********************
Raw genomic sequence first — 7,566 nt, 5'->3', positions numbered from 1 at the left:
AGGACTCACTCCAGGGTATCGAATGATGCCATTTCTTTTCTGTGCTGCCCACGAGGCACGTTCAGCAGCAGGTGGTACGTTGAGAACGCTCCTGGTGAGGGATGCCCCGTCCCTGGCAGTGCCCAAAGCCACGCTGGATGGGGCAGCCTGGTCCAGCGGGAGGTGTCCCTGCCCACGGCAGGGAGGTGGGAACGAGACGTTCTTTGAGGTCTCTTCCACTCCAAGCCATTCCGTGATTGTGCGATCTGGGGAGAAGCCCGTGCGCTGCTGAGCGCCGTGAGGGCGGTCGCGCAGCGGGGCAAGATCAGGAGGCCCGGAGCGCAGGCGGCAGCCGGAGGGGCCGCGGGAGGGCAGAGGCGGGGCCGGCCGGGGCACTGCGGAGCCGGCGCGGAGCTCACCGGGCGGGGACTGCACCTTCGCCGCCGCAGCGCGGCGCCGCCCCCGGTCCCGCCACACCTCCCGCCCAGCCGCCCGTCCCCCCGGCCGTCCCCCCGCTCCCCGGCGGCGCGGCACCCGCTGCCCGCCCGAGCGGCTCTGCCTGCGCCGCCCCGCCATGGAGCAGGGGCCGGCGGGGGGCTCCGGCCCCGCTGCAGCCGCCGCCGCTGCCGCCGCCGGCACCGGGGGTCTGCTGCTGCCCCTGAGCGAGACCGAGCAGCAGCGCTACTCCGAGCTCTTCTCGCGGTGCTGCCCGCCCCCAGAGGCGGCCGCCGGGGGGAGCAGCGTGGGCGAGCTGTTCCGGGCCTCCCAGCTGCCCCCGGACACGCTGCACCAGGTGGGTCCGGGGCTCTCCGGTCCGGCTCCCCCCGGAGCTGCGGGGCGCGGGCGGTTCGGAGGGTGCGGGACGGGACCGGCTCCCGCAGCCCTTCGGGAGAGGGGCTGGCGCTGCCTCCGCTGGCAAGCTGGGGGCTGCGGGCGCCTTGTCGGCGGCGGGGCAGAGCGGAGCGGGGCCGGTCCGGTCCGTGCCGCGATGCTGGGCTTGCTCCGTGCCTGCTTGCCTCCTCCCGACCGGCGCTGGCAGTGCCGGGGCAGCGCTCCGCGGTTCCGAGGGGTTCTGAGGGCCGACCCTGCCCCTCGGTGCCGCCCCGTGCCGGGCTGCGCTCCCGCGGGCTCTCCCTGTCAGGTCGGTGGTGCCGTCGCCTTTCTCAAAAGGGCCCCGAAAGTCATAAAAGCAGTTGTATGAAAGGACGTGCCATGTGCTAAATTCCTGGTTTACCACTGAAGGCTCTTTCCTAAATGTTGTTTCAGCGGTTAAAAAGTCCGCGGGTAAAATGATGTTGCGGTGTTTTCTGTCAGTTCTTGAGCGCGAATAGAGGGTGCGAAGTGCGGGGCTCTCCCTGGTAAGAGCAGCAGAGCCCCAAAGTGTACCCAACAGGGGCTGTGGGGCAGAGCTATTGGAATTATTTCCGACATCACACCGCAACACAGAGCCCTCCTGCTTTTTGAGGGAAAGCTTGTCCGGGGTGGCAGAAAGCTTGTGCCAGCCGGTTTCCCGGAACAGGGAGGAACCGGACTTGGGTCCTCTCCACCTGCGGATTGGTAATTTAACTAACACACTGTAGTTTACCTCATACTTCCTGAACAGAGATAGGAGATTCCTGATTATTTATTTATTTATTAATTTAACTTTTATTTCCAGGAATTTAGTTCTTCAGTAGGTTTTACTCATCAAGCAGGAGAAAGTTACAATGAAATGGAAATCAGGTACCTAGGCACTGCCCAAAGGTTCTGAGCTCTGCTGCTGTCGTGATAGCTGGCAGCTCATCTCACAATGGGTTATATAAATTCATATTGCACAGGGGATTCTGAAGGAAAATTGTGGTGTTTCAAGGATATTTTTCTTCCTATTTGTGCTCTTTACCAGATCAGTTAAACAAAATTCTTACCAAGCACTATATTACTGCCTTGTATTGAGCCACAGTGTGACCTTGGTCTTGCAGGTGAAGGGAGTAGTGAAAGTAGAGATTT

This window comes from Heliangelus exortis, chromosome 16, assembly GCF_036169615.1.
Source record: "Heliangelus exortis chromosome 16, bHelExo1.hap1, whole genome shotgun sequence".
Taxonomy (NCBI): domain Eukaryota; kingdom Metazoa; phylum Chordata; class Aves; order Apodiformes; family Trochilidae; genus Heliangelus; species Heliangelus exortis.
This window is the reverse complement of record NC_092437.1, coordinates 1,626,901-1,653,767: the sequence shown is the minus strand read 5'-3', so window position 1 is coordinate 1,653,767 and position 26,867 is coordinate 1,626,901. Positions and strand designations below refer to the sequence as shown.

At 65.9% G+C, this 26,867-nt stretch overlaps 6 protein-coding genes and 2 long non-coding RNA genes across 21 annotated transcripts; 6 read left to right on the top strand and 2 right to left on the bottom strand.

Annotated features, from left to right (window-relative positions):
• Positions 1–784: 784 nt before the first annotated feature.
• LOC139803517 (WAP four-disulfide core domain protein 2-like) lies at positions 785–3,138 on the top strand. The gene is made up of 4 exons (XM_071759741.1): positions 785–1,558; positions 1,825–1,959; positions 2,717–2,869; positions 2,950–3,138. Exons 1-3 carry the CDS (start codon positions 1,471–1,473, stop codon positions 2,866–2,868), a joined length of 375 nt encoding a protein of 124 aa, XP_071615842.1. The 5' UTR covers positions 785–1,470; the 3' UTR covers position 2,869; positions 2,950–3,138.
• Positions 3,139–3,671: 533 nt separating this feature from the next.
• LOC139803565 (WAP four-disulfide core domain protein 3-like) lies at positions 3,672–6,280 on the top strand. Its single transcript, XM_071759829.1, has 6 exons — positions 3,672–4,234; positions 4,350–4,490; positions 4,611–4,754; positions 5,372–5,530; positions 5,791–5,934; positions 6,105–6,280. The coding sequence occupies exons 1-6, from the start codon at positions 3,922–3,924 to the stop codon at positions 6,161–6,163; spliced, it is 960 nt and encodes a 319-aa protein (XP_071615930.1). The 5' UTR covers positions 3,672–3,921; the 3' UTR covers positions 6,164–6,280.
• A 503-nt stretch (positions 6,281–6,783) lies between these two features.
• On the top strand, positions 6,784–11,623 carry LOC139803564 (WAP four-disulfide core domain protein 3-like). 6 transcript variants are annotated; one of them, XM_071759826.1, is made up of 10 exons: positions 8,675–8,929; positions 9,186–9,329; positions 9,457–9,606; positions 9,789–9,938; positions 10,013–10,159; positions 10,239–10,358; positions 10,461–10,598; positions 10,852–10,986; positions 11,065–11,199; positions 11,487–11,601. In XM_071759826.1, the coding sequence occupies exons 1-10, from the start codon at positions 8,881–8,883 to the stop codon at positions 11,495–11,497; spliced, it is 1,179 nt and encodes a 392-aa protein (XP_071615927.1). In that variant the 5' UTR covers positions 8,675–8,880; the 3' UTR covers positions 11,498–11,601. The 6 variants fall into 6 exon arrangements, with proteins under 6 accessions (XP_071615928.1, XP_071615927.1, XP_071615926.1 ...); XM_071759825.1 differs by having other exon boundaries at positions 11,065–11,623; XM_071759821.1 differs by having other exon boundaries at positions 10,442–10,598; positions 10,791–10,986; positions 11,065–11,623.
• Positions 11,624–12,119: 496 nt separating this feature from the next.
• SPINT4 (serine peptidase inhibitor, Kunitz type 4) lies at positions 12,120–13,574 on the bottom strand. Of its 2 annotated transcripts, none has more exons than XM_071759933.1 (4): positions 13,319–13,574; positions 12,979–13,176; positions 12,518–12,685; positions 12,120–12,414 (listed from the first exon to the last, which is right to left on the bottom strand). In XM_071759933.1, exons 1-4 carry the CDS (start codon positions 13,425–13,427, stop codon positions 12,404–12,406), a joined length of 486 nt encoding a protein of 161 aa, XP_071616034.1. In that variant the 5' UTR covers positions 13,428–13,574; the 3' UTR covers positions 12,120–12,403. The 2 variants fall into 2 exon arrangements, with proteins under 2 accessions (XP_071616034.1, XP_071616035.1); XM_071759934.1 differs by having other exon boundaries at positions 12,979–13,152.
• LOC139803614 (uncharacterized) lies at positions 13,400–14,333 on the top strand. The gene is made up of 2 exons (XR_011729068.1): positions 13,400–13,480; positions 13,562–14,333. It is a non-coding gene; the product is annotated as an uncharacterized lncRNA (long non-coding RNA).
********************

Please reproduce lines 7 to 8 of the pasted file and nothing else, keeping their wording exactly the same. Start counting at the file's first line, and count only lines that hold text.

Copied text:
At 65.9% G+C, this 26,867-nt stretch overlaps 6 protein-coding genes and 2 long non-coding RNA genes across 21 annotated transcripts; 6 read left to right on the top strand and 2 right to left on the bottom strand.

Annotated features, from left to right (window-relative positions):